Filmmakers stick with Ohio
It’s been 10 years since Ken and Dan Mizicko formed Stuck In Ohio Productions and started filming the exploits of extreme-sports enthusiasts.
To mark the milestone, the two brothers from Vienna have released “Still Stuck” and posted the 31-minute documentary on YouTube.com. The Mizickos, both Youngstown State University graduates, have a lot of ties to the action-sports scene — snowboarding, skateboarding, waterskiing, street luge, etc. — in the region, and are participants themselves. Their films capture the action.
About a third of “Still Stuck” was shot in the Mahoning Valley, including skateboarding in downtown Youngstown and motorcycle stunts at Harley-Davidson Biketown in Austintown.
The film is interspersed with interviews of local extreme athletes who talk about the glories and challenges of practicing their passion in Northeast Ohio. The title, it becomes clear, is tongue in cheek — the athletes are happy to be “stuck” in Ohio.
One young man talks about how the area makes skateboarders better, because it forces you to get creative in finding locations.
“We have lots of love for Ohio,” said Ken Mizicko.
‘Seinfeld’ character actor coming to the funny farm
When you have an infrequently recurring role in a sitcom, it’s hard to make an impression. But Steve Hytner did just that.
Of course, it helps when the sitcom is “Seinfeld.”
Hytner played Kenny Bania, the annoying comedian who was always in competition with title character Jerry Seinfeld.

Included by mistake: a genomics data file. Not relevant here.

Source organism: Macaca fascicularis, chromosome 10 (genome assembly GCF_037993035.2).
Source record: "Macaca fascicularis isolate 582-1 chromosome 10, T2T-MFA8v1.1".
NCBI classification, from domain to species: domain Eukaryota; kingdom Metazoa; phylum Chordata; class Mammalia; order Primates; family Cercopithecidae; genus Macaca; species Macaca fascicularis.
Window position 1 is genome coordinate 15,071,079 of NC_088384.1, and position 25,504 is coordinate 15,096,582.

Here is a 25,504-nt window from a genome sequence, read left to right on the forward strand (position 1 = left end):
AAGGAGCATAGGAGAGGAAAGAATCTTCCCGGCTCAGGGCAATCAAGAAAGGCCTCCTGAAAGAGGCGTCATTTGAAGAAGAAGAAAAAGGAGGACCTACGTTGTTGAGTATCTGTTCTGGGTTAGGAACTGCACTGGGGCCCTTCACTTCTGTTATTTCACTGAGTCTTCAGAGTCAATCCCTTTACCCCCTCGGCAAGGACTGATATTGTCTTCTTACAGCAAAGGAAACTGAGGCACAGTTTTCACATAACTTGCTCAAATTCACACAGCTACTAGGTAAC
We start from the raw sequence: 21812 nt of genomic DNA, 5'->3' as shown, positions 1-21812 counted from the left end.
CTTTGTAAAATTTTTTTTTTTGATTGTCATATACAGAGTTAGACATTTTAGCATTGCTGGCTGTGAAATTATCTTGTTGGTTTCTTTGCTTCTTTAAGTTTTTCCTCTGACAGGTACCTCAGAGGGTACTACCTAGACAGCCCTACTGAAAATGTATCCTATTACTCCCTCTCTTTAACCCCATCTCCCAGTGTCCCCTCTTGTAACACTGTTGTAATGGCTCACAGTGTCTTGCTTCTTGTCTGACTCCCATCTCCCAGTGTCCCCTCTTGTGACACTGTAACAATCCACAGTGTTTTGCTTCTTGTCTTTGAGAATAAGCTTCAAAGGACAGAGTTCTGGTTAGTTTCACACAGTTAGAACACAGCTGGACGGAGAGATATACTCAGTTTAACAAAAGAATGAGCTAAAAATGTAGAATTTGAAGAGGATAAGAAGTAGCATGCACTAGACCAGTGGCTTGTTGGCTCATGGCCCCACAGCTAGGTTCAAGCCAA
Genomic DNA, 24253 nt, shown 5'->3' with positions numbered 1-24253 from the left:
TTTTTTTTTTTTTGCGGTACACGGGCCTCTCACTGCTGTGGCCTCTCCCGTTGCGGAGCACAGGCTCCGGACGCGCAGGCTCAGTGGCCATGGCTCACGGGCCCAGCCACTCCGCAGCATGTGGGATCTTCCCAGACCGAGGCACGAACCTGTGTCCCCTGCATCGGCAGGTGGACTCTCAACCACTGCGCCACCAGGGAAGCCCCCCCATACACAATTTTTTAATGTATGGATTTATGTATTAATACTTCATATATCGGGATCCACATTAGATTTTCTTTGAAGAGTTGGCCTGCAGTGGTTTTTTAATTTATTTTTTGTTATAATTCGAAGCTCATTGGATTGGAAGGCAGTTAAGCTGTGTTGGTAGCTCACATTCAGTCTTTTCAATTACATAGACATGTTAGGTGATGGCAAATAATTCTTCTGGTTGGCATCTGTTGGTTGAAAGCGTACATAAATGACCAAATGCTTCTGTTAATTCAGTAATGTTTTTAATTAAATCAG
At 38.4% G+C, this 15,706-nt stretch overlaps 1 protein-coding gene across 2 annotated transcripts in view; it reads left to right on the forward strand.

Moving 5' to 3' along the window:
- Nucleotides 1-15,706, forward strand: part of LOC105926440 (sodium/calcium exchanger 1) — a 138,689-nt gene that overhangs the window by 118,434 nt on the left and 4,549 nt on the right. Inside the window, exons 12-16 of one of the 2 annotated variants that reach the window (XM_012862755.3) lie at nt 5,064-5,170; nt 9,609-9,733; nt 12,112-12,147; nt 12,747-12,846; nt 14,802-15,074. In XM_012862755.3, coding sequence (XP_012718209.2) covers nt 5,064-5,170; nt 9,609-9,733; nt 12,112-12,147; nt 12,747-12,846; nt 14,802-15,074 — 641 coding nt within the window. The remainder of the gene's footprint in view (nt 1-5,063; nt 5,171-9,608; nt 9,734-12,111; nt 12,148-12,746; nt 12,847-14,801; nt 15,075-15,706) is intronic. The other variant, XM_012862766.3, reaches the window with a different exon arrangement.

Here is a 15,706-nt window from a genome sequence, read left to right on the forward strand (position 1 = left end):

Hytner will bring his stand-up act to the Funny Farm comedy club in Austintown for three shows this weekend. Showtimes are 9 p.m. Friday and 8 and 10 p.m. Saturday. The Funny Farm is located inside Mojo’s Pub and Grill, 6292 Mahoning Ave. Tickets are $20. Call 330-759-4242 for reservations.
Although Hytner is still best known for his role as Kenny Bania, he also has played character roles on “How I Met Your Mother,” “Friends,” “Mike and Molly” and HBO’s “Hung” and “Curb Your Enthusiasm.”
Kent State tragedy told in Film and book
David Hassler’s play “May 4th Voices,” which is about the 1970 student protest at Kent State University that turned deadly, premiered on the campus in 2010.
The play was based on the Kent State Shootings Oral History Project and featured an all-Kent State student cast. It consists of first-person narratives about the tragedy, based on the testimony of people who were there.
Four students died that day — including Sandra Lee Scheuer of Boardman, who was an innocent bystander — when National Guardsmen turned and fired into a mob that refused to disperse.
That 2010 stage production of “May 4th Voices” was filmed and has been edited into a film. A free sneak preview screening will take place at 7 p.m. May 2 at Kent Stage, 175 E. Main St., Kent. The broadcast premiere will be at 10 p.m. May 3 on Western Reserve PBS.
The Kent State University Press also will release the book “May 4th Voices: Kent State, 1970: A Play” and a companion teacher’s resource book, in tandem with the film’s premiere.